The obsession for power and the lust for supremacy, is a cancerous malady that is increasing in our own world today – in families, in the society, and unfortunately, even in the Church.
- The ‘cry of the mothers of the innocent’ is another dimension of the “Christmas Carol”
Our celebration of Christmas is very often drowned in the “festive noise” of joyful singing, merry gatherings, lavish parties etc.
But the “cry of the mothers of the innocent children” (Mt 2:18 – “A voice was heard in Ramah, sobbing and loud lamentation”), is also a “Carol”, that is heard every Christmas
Christmas – the birth of Christ, ought to not simply be a “festival of fun or frolic”; but also should lead us to hear the many “cries of innocents” today – the oppressed and the abused, the voiceless and the helpless, the sinful and the lonely etc.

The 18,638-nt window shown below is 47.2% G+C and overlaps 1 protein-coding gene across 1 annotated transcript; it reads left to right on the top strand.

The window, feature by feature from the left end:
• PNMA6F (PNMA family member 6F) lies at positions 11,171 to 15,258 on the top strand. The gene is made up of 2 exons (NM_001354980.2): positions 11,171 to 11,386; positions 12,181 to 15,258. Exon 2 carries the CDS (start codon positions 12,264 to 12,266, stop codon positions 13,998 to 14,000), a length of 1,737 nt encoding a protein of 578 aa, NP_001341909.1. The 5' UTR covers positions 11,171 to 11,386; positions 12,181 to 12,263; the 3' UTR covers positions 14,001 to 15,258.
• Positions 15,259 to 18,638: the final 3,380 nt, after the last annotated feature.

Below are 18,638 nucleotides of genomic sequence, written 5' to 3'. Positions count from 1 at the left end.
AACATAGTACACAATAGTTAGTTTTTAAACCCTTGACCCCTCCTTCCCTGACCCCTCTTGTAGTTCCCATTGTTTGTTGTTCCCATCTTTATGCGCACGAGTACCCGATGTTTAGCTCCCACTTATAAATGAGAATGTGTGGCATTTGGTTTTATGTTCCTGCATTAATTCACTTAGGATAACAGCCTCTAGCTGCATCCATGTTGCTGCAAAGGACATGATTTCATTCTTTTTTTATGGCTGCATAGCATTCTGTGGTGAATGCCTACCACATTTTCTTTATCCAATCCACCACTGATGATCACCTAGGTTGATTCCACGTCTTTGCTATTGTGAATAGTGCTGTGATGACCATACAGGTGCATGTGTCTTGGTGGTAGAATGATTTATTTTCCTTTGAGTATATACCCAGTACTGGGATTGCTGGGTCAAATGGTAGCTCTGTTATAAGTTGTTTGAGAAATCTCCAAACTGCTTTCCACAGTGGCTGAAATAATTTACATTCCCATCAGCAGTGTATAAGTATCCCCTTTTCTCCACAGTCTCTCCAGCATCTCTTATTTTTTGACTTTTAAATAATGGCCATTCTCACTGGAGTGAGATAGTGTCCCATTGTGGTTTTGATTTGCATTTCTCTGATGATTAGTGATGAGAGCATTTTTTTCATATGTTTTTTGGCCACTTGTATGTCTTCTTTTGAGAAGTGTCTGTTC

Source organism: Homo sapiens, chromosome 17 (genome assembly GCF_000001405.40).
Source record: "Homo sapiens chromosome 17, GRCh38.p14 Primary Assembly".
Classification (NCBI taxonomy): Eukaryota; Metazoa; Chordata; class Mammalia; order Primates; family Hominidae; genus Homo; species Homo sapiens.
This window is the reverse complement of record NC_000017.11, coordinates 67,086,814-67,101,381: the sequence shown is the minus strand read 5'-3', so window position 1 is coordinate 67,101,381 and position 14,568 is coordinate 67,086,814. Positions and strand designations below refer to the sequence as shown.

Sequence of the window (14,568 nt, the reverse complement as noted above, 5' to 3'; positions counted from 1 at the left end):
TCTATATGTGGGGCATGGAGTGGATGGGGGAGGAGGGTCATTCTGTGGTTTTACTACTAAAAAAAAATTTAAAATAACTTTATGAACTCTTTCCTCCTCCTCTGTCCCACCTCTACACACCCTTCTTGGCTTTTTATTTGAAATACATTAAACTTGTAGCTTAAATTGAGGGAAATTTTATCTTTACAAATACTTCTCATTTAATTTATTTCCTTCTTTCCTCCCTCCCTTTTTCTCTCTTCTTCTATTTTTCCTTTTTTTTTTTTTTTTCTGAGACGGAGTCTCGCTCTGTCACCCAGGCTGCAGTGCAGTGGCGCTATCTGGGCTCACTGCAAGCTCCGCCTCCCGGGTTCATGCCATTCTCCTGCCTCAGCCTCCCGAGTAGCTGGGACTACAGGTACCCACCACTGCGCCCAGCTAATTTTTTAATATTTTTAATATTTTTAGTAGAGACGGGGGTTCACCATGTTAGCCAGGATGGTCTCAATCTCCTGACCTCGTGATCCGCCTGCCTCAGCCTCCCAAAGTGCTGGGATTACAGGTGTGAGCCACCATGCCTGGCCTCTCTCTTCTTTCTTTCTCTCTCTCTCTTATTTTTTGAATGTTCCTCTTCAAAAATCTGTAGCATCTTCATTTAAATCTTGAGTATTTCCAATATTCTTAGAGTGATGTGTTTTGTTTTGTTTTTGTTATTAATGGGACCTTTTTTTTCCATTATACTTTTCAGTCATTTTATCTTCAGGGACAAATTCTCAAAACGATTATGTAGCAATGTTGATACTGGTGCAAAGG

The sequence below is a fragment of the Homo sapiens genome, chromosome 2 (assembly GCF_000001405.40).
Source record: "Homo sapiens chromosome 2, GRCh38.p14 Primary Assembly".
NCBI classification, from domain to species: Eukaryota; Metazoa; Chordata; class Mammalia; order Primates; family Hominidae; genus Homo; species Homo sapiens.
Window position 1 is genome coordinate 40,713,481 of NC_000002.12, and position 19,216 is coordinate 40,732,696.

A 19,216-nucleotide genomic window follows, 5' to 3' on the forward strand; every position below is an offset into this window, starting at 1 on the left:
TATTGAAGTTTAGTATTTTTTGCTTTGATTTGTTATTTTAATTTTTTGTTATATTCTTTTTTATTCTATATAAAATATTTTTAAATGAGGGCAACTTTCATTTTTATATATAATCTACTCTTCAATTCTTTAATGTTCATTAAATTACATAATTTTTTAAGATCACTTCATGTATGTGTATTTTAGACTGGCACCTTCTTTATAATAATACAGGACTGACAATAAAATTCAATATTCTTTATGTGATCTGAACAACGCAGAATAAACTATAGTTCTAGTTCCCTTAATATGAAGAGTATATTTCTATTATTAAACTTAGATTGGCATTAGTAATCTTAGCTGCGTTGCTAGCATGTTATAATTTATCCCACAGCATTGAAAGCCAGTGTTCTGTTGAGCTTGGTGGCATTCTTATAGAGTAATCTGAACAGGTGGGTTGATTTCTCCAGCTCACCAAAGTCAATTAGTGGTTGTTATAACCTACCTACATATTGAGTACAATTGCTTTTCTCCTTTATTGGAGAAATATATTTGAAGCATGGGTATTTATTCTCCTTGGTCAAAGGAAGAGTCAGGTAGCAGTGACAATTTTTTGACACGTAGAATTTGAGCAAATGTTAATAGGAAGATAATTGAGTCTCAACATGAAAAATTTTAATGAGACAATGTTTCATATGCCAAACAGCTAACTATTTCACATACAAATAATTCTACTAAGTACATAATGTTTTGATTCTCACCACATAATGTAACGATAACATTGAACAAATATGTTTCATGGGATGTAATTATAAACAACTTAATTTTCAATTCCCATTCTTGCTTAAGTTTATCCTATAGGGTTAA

- The death of the little children is a reminder that our earthly life is a pilgrimage – to be oriented for the eternal life in heaven
The dreadful massacre of the innocent children can easily cause a question to arise in us: “Why did these little children have to be murdered, for saving the Divine Child? Could not God have planned a noble way of saving Him? Why did God allow the helpless death of the children before their own parents?”
Such questions can easily cause our faith to be disturbed or even be scandalised by the ways of God
But it brings home an important truth: Our earthly life is a pilgrimage. No one knows how long we will live – some die in infancy, some in their old age; some die prepared, some suddenly and tragically.
This is the reality that we find in the world – we like it or not, we accept or not.